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(Re)enchanting geography? The nature of being critical and the character of critique in human geography

Woodyer, T. and Geoghegan, H. (2013) (Re)enchanting geography? The nature of being critical and the character of critique in human geography. Progress in Human Geography, 37 (2). pp. 195-214. ISSN 0309-1325

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To link to this item DOI: 10.1177/0309132512460905

Abstract/Summary

Enchantment is a term frequently used by human geographers to express delight, wonder or that which cannot be simply explained. However, it is a concept that has yet to be subject to sustained critique, specifically how it can be used to progress geographic thought and praxis. This paper makes sense of, and space for, the unintelligibility of enchantment in order to encourage a less repressed, more cheerful way of engaging with the geographies of the world. We track back through our disciplinary heritage to explore how geographers have employed enchantment as a force through which the world inspires affective attachment. We review the terrain of the debate surrounding recent geographical engagements with enchantment, focusing on the nature of being critical and the character of critique in human geography, offering a new ‘enchanted’ stance to our geographical endeavours. We argue that the moment of enchantment has not passed with the current challenging climate; if anything, it is more pressing.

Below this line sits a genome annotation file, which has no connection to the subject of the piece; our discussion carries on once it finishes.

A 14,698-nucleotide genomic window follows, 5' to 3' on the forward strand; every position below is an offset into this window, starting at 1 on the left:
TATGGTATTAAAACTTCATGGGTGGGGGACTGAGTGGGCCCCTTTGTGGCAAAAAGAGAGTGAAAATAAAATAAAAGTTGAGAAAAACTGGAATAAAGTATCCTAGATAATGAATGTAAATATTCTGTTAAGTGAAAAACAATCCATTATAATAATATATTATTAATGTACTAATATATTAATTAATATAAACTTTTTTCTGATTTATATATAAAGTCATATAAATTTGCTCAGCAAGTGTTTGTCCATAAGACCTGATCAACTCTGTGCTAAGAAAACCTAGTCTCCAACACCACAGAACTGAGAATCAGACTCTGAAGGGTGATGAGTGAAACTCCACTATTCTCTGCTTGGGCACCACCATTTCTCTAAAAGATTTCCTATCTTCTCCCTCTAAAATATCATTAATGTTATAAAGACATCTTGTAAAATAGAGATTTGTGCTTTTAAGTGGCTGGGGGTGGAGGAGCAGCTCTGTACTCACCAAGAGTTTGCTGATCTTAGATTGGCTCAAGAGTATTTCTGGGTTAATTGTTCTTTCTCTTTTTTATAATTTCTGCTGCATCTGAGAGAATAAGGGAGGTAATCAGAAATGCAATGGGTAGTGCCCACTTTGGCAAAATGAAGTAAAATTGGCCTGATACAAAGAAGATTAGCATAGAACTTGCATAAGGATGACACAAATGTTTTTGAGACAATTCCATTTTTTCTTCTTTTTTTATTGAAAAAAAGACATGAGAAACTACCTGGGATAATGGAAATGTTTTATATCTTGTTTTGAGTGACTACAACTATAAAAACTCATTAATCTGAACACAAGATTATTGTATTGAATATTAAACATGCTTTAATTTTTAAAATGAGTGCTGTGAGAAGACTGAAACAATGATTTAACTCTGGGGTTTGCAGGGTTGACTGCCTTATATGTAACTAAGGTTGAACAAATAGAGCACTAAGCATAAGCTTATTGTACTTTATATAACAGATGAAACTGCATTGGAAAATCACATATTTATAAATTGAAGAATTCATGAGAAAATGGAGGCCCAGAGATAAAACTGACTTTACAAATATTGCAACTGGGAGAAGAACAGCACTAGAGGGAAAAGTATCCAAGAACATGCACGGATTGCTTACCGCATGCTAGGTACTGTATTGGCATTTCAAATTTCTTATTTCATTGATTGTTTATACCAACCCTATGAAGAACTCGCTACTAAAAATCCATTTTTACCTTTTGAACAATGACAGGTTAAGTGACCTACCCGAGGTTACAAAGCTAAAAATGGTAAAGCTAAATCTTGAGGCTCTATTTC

Item Type:Article
Refereed:Yes
Divisions:No Reading authors. Back catalogue items
Faculty of Science > School of Archaeology, Geography and Environmental Science > Human Environments
Faculty of Science > School of Archaeology, Geography and Environmental Science > Department of Geography and Environmental Science
ID Code:34223
Uncontrolled Keywords:academic stance; affirmative critique; disenchantment; enchantment; humanistic geography
Publisher:Sage

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